Based on the oral argument, it is our assessment that the California Supreme Court can come down in one of three ways in this case:
- Maintain the rigidity of the California Rule and hold that the State cannot eliminate a pension benefit, including pension spiking, without offsetting the change with a new and equal benefit;
- Issue a limited ruling that avoids the California Rule altogether by holding that pension spiking is not a vested right that implicates the California Rule; or
- Issue a broader ruling that clarifies the California Rule and explains that the rule is not absolute and allows for reasonable pension changes, especially when the changes are necessary to ensure the retirement system’s continued viability.
We believe the California Supreme Court will likely choose to issue a limited ruling and deem that pension spiking is not a vested right as it did in an earlier related case. While the Justices might issue an opinion that offers better insight into how vested rights are defined and whether minimal changes to unvested rights are allowed, they will likely avoid addressing the California Rule’s durability in Alameda because the case does not involve a change to a “core” pension benefit.
As noted above, last year the court upheld a separate provision in Governor Brown’s PEPRA legislation against a similar challenge in Cal Fire Local 2881 v. California Public Employees' Retirement System. The union lost its effort to restore its members’ ability to augment their retirement income by purchasing years of service credit through California Public Employees’ Retirement System. The court in Cal Fire, however, sidestepped the issues surrounding the California Rule’s protection of as-yet-unearned benefits for current public employees.
The California Supreme Court might be more inclined to address the California Rule in Marin Association of Public Employees v. Marin County Employees’ Retirement Association, which has been deferred pending the outcome in Alameda. In Marin Association of Public Employees v. Marin County Employees’ Retirement Association, the appellate court opinion stated: “While a public employer does have a ‘vested right’ to a pension that right is to a ‘reasonable’ pension – not an immutable entitlement to the most optimal formula of calculating the pension. The legislature may prior to the employee’s retirement, alter the formula, thereby reducing the anticipated pension.” If the court embraces that opinion in a broad ruling, it is possible the California Rule will be addressed.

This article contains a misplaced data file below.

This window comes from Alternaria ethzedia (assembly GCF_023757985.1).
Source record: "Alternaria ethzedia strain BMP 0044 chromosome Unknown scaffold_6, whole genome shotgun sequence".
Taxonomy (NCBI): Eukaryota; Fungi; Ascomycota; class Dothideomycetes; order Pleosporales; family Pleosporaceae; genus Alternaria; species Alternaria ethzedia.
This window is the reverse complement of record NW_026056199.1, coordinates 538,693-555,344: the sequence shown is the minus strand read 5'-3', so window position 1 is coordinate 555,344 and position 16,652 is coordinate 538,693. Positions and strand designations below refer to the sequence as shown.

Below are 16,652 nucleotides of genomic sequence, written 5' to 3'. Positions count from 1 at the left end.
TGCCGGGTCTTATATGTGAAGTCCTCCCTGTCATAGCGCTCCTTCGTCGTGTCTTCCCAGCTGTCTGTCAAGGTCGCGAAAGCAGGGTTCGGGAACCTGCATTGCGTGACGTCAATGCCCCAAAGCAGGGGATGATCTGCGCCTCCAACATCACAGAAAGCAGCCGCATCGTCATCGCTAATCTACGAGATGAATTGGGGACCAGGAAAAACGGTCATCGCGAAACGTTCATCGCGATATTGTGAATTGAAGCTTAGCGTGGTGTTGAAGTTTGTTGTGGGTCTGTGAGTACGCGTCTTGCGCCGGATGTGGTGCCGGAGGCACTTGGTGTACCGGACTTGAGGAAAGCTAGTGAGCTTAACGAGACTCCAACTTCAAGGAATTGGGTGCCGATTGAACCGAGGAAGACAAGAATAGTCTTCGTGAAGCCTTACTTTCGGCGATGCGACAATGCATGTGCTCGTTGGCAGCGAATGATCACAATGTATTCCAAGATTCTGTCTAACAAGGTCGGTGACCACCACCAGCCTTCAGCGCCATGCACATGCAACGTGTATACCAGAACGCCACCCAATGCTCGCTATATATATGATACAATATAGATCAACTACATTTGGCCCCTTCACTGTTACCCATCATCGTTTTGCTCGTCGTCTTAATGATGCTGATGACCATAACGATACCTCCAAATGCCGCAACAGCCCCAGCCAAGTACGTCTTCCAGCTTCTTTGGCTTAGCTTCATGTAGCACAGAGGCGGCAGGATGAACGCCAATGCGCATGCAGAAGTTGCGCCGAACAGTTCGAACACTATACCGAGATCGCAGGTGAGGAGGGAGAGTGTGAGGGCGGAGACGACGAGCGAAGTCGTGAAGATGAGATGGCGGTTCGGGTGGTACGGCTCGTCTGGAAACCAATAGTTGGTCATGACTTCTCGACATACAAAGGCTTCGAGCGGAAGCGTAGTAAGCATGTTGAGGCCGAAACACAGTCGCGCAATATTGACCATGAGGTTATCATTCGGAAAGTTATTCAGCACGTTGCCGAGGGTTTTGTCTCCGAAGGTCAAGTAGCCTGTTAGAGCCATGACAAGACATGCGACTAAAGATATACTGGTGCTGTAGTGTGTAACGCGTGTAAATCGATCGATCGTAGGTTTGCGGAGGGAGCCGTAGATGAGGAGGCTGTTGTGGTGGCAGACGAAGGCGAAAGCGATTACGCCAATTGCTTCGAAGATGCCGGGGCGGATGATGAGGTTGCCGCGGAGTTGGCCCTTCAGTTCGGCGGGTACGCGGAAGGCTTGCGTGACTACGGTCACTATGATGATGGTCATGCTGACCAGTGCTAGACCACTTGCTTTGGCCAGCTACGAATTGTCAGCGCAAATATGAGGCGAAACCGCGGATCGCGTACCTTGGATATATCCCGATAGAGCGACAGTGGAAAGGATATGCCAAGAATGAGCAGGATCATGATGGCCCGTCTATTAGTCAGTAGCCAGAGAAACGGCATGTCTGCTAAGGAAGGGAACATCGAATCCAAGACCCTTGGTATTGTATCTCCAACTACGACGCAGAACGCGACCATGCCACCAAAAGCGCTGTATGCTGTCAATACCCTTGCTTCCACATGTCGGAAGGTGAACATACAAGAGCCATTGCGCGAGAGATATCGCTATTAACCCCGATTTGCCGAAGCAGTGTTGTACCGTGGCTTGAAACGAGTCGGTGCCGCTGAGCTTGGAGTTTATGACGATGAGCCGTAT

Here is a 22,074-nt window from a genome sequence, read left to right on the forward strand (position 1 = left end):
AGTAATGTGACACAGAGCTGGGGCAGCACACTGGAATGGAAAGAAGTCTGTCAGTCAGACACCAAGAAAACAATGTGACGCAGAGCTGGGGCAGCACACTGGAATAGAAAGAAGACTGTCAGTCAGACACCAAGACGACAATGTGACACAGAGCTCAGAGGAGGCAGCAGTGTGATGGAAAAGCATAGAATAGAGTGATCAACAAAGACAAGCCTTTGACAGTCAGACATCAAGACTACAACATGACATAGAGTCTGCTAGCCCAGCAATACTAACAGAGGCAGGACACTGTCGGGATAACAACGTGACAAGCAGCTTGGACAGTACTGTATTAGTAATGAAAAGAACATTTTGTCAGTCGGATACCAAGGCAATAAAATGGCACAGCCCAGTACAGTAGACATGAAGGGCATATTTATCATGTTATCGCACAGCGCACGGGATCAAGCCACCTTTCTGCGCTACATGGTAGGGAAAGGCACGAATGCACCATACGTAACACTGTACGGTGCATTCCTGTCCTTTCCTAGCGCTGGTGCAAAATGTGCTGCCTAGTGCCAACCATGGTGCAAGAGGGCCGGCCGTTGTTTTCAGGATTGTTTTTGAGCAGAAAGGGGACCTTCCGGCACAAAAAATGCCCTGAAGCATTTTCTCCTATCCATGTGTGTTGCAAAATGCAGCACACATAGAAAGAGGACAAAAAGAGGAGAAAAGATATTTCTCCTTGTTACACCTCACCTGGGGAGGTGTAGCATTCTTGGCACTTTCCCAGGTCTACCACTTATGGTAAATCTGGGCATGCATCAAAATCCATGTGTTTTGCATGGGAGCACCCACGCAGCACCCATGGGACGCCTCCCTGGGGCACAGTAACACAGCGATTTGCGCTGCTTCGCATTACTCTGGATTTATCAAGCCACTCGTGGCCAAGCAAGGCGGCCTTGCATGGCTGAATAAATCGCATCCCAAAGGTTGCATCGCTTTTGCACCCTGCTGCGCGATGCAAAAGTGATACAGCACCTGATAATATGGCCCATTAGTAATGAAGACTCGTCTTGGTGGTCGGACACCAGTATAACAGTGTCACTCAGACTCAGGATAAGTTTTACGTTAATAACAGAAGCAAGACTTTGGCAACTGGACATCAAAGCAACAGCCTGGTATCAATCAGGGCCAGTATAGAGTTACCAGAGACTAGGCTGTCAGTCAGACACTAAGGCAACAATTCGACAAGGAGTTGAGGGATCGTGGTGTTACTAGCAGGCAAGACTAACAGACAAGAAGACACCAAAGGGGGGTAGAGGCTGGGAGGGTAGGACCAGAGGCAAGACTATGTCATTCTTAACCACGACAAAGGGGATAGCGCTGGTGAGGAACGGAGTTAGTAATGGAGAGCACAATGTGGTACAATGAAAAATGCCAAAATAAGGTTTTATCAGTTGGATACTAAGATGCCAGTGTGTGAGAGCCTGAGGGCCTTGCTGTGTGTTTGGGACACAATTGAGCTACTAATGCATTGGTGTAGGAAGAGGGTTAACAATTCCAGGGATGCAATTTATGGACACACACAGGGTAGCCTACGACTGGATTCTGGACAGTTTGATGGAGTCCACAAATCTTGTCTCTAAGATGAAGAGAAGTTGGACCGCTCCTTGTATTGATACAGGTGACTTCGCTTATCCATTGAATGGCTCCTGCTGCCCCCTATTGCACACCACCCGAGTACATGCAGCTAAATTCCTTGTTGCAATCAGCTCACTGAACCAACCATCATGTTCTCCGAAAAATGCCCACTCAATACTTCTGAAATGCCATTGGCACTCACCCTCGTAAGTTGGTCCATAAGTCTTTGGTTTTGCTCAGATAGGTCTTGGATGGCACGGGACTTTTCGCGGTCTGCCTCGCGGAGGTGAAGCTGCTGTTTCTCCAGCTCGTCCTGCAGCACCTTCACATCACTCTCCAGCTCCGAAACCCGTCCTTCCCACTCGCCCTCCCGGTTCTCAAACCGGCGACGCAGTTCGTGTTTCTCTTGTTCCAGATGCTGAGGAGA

The California Supreme Court will issue its opinion in Alameda County Deputy Sheriff’s Association v. Alameda County Employees’ Retirement Association within the next 90 days. We will keep our clients aware of any developments.
This AALRR publication is intended for informational purposes only and should not be relied upon in reaching a conclusion in a particular area of law. Applicability of the legal principles discussed may differ substantially in individual situations. Receipt of this or any other AALRR publication does not create an attorney-client relationship. The Firm is not responsible for inadvertent errors that may occur in the publishing process.